Let's talk about Diastasis Recti:
Diastasis Recti is a pretty common condition that can occur during pregnancy, after birth, or can even be caused by rapid weight gain or a large amount of visceral fat. The right and left sides of the Rectus Abdominis (what you know as your abs) muscle spread apart at the body’s midline causing a gap of 2 or more finger widths apart. This interrupts the integrity of the abdominal muscles.
During pregnancy, the uterus starts pushing against the abdominal wall as baby grows. In conjunction with pregnancy hormones that soften connective tissue, this can cause the fascia to separate and all connective tissues between the two sides of the abdominal muscles to separate.
So...how do you know if your abs have separated?
Well, if you've been pregnant, they've separated. Naturally, there is a slight widening of the midline in all pregnancies. Diastasis recti occurs in about 30% of all pregnancies and in many cases, the gap will close on its own to less than 2 finger-widths apart. Anything larger than 2 finger widths separation is deemed Diastasis Recti and can cause problems.
Diastatsis recti reduces the functional strength of the abdominal musculature and is often diagnosed by complaints of lower back pain and feelings of instability. Obviously, if you've experienced a separation in a previous pregnancy, there is a significantly higher probability you'll experience it in subsequent pregnancies. Often with greater severity.
Anyone is prone to DR but often it's women with petite frames or low abdominal strength going into pregnancy. However, women with significantly strong abdominal muscles like dancers and acrobats are also found to be more susceptible to an ab separation.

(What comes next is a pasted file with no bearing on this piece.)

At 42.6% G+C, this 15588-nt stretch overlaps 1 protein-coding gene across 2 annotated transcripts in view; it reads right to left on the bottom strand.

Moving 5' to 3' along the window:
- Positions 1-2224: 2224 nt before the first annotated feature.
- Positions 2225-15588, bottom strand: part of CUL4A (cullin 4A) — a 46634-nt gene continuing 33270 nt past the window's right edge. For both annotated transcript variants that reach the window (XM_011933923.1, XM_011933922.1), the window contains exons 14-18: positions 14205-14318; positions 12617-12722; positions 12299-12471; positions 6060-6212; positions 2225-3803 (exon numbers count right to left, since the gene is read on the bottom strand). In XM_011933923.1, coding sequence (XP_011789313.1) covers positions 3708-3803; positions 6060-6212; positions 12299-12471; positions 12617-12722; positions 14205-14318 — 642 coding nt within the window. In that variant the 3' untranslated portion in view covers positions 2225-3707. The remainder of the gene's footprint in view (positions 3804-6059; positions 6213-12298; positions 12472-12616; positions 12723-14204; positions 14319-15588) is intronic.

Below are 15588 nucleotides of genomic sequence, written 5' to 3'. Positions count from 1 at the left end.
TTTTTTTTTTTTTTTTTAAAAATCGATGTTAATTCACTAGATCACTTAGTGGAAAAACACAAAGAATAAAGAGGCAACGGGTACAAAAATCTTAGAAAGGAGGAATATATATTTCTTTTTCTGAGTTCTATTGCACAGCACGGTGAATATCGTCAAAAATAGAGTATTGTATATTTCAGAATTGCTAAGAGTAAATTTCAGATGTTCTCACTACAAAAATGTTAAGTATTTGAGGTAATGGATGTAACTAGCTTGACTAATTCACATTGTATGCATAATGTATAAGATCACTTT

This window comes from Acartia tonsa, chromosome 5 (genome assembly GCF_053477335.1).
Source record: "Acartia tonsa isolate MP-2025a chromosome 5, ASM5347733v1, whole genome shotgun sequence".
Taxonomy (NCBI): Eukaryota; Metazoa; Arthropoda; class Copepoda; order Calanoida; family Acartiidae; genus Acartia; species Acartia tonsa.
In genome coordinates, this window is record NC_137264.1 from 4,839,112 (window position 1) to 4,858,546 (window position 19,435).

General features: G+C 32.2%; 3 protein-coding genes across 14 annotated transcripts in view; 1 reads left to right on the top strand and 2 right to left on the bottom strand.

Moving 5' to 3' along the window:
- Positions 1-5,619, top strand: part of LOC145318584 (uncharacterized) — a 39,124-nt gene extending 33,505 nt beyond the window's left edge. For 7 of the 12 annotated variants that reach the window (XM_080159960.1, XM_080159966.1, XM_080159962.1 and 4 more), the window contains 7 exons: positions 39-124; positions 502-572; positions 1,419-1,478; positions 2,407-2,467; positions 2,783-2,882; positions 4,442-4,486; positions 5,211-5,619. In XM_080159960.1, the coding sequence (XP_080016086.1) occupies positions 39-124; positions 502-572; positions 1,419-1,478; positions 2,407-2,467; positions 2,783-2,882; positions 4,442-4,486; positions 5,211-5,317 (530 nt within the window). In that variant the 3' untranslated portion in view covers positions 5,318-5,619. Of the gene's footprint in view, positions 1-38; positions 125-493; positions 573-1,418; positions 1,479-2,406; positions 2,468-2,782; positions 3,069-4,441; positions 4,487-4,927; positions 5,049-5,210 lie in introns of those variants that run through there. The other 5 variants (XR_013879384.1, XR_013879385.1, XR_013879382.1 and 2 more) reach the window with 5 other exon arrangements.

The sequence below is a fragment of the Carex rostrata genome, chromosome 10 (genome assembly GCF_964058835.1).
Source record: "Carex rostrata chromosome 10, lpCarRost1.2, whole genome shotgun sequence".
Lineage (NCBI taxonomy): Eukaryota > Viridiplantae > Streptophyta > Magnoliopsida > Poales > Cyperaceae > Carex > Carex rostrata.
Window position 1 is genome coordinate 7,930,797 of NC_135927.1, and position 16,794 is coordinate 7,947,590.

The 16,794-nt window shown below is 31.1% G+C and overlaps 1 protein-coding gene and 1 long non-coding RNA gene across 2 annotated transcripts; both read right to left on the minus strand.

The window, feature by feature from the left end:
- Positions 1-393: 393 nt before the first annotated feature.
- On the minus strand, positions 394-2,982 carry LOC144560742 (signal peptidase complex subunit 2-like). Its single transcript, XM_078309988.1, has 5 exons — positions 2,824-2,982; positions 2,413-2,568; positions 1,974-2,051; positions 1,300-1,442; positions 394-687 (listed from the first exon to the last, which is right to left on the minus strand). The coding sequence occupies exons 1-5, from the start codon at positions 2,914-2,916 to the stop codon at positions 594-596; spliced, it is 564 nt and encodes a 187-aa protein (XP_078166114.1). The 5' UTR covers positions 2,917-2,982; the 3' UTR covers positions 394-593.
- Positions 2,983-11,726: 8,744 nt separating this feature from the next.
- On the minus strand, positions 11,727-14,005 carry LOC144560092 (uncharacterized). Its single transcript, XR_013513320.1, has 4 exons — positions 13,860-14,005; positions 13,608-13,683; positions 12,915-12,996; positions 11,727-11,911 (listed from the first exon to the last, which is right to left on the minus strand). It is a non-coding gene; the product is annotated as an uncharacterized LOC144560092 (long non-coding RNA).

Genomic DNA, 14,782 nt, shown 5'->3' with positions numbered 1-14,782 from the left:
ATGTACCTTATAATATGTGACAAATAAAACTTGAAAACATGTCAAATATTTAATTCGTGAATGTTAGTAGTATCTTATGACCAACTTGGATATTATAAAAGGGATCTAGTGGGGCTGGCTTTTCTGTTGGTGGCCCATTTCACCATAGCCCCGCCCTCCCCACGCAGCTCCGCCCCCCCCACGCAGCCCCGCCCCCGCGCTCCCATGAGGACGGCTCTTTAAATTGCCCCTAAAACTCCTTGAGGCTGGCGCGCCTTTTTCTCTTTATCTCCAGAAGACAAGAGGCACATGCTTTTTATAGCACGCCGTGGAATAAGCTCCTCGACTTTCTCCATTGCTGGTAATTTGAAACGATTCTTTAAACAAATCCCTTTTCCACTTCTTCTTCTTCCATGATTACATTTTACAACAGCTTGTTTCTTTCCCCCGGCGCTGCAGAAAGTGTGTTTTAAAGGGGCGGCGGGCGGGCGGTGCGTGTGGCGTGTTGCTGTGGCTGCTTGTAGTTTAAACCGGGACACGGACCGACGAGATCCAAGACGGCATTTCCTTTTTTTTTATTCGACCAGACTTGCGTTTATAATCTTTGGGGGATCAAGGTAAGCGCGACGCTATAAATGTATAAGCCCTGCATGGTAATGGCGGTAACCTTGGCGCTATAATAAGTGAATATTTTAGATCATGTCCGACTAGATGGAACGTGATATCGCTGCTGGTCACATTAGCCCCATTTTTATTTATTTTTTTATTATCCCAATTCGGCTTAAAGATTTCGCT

Not sure if you have DR? Check for yourself!
Lie on your back with your knees bent, and your feet flat on the floor.
Place one hand on your belly with your fingertips touching your midline right at your belly button.
Gently press your fingertips into your belly.
PLace your free hand behind your head to support the weight of your head and roll your head neck and shoulders off the floor into a “crunch.”*
You should feel your abdominal muscles harden a bit as you hold the crunch position. Use the fingers to push down at the belly button and find those muscles. You may be immediately met with a solid (ish) wall of muscle. OR your fingers will go straight down with nothing stopping them but some skin and tissue. Move your fingertips back and forth around your midline to feel for the right and left sides of your rectus abdominis muscle. Check around and feel how many finger tips you can fit side by side between the two walls and test for separation at, above, and below your belly button.
*To make sure you are effectively contracting your abs, feel like you are sliding your ribcage down toward your pelvis. If you're not activating your abs properly, you might feel an ab separation when you don't actually have one!
Signs of DR
A gap of more than 2 1/2 finger-widths when your abs are fully engaged.
The gap does not shrink as you engage the abs.
When you engage your abs, you can see a mound protruding along the length of the midline of the belly.*
*If you see or feel a round, hard, or painful bulge protruding from your belly button area or anywhere along the midline of your belly, consult with your OBGYN.
Feel a separation?
Don’t panic! Especially if you are in the first few postpartum weeks. Remember how I said everyone has an ab separation after birth? Generally, the separation will regain its integrity and the “hole” will become shallower and narrower. So let's make sure you're doing the right things now!
Don't feel a separation but still feel like something is "wrong?" Schedule a free video consult with me and let's figure it out! There are plenty of common reasons you may be feeling pain, instability or lack of core muscle engagement!
Some things you may have heard about Diastasis Recti/Abdominal Separation and Postpartum Abdominal Reconditioning: